A group of local police chiefs is renewing the call for Pennsylvania legislators to change the law to let them use radar guns.
In Pennsylvania, state police are allowed to clock car speeds with radar, but local officers must rely on other measuring tools such as VASCAR.
Upper Darby Police Superintendent Michael Chitwood said those methods are inferior and that radar is necessary to crack down on speeding drivers.
“It’s unconscionable that people drive the way they do,” he said. “As a result of that careless, reckless, speeding driving, hundreds, if not thousands, of people are maimed and killed on our highways throughout the entire state.”
A bill has been introduced in the state Senate that would expand the use of radar guns, but it has not been voted out of committee. Lawmakers in the House have proposed similar legislation.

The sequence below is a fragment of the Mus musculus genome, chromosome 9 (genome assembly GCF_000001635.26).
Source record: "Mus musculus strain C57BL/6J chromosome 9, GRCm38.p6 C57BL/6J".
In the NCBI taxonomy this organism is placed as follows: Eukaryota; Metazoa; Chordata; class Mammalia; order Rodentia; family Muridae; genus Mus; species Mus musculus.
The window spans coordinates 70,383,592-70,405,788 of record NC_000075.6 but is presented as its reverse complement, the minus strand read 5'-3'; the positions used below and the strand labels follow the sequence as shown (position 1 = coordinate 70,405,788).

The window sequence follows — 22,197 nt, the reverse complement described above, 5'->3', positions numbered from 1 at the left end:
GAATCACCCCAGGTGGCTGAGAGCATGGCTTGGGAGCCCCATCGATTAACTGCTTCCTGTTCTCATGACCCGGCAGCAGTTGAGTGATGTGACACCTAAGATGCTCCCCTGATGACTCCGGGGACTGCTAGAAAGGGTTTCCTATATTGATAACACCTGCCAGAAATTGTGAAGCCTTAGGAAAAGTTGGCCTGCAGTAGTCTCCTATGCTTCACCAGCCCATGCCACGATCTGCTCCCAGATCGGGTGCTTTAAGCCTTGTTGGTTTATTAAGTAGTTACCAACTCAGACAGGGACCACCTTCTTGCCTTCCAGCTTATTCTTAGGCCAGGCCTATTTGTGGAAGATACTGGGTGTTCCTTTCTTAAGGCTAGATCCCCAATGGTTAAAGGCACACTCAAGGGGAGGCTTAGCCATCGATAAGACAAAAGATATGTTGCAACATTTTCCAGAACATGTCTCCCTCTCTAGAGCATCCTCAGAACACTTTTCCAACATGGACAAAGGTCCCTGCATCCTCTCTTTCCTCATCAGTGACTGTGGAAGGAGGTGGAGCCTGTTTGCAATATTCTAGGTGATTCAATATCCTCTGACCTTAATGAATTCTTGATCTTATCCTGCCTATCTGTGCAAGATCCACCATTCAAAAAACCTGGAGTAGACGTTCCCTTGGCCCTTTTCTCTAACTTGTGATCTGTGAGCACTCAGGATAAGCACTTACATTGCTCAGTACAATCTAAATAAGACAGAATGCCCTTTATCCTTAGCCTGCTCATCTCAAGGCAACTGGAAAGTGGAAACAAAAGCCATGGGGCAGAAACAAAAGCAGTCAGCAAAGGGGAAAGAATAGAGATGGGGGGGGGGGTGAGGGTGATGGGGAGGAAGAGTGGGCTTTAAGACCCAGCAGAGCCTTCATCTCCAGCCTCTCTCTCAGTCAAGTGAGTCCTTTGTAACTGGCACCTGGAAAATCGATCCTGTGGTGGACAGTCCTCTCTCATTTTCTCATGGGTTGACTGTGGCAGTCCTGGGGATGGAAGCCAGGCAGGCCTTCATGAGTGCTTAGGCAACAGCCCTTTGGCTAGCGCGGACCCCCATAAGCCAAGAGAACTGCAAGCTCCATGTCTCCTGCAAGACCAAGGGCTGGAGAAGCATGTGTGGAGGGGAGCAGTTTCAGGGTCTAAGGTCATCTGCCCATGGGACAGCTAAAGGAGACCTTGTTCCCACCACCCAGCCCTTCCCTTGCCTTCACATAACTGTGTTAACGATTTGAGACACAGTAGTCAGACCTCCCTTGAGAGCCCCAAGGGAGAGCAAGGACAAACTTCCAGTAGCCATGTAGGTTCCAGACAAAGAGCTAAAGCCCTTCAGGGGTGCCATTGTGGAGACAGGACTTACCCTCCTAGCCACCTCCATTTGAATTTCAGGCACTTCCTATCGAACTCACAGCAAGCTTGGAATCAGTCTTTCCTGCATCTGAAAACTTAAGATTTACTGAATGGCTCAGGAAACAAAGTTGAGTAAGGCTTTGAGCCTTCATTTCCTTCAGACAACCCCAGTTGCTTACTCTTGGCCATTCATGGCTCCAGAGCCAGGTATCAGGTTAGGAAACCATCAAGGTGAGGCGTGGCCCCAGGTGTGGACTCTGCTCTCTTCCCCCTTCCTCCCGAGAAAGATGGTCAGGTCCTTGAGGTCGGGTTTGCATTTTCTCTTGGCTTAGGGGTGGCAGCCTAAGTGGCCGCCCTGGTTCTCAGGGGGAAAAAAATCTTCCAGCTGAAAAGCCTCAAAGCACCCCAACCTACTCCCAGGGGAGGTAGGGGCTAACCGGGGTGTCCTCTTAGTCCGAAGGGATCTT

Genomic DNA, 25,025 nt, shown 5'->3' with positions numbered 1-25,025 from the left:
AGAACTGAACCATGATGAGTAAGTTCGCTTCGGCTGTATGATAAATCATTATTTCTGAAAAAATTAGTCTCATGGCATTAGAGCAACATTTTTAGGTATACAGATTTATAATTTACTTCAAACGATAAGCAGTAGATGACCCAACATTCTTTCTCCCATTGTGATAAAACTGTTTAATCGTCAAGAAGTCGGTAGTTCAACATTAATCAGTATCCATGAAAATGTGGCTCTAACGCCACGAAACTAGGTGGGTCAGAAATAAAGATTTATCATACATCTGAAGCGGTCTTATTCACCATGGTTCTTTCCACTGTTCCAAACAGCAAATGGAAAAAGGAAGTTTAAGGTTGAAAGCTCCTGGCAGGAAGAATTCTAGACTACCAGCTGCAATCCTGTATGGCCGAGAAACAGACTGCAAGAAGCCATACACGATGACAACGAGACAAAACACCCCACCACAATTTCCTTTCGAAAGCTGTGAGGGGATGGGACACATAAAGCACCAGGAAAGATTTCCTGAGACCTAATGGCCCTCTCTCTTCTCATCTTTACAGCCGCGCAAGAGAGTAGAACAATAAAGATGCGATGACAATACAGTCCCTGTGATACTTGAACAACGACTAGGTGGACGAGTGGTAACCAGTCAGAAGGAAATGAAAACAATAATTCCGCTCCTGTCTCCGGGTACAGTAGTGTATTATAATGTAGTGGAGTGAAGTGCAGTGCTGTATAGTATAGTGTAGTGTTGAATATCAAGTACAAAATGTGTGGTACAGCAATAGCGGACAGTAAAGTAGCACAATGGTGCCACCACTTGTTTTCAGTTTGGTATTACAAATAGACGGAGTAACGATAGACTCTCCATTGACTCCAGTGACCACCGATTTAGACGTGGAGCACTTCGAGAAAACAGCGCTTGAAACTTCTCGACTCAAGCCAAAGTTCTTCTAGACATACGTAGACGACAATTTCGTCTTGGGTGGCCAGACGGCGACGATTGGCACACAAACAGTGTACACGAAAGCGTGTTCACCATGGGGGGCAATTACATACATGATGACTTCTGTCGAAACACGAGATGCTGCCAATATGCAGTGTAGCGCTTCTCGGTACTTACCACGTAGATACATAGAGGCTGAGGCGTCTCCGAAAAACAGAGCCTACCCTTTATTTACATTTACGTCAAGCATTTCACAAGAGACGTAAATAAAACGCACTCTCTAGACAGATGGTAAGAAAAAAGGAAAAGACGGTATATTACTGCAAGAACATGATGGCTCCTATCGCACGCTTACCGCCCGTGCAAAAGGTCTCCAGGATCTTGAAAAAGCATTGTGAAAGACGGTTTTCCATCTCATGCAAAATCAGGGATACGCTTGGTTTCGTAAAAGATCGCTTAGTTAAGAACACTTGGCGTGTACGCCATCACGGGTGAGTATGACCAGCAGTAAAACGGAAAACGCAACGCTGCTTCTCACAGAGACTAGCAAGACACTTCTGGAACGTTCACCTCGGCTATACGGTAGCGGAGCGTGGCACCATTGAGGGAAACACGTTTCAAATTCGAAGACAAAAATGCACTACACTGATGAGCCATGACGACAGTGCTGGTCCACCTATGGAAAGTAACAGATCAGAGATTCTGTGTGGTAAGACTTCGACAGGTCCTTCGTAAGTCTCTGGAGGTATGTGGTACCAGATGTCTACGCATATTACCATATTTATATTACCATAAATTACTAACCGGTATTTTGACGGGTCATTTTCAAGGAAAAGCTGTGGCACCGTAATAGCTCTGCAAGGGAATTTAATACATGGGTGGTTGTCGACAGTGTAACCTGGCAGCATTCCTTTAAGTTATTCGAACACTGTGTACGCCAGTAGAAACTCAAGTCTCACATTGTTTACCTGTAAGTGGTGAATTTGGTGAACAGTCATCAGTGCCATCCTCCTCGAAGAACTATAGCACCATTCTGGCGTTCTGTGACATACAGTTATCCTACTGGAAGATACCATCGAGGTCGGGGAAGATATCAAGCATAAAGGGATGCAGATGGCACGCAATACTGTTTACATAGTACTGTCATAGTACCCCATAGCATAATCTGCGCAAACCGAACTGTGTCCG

Erik Arneson, a spokesman for Senate Majority Leader Dominic Pileggi, R-Delaware, said some caucus members have concerns about the legislation.
“Historically, those [concerns] have been of the nature that they don’t want this to be a way to simply raise revenue, that the focus needs to be on public safety,” he said.
Arneson added that fewer and fewer legislators have those worries as time passes. Still, he said, it would be an uphill battle to pass the bill with only a few more days left this session.
Chitwood said the idea that the legislation would encourage local officers to write tickets simply to raise revenue for municipalities is “absolutely ludicrous.” Police officers from Haverford, Aldan and Clifton Heights, as well as Republican state representative candidate Jamie Santora, attended a press conference Monday with Chitwood to rally for the expanded use of radar guns.